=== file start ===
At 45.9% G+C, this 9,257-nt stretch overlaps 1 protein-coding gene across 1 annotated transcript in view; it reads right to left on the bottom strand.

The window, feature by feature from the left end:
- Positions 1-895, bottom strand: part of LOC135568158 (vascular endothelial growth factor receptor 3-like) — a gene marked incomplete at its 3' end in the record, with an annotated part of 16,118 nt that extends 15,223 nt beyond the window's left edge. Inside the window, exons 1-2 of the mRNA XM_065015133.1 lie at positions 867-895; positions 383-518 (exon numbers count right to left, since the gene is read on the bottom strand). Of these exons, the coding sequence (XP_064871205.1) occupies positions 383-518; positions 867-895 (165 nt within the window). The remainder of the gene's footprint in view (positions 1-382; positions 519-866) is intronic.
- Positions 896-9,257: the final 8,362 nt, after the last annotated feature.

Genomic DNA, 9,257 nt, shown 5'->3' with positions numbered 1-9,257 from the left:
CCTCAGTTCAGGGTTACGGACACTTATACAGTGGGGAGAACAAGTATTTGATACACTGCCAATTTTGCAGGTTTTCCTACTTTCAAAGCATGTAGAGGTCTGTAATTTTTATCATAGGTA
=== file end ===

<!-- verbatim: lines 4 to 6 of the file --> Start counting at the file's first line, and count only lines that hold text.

- Positions 896-9,257: the final 8,362 nt, after the last annotated feature.

Genomic DNA, 9,257 nt, shown 5'->3' with positions numbered 1-9,257 from the left:
CCTCAGTTCAGGGTTACGGACACTTATACAGTGGGGAGAACAAGTATTTGATACACTGCCAATTTTGCAGGTTTTCCTACTTTCAAAGCATGTAGAGGTCTGTAATTTTTATCATAGGTA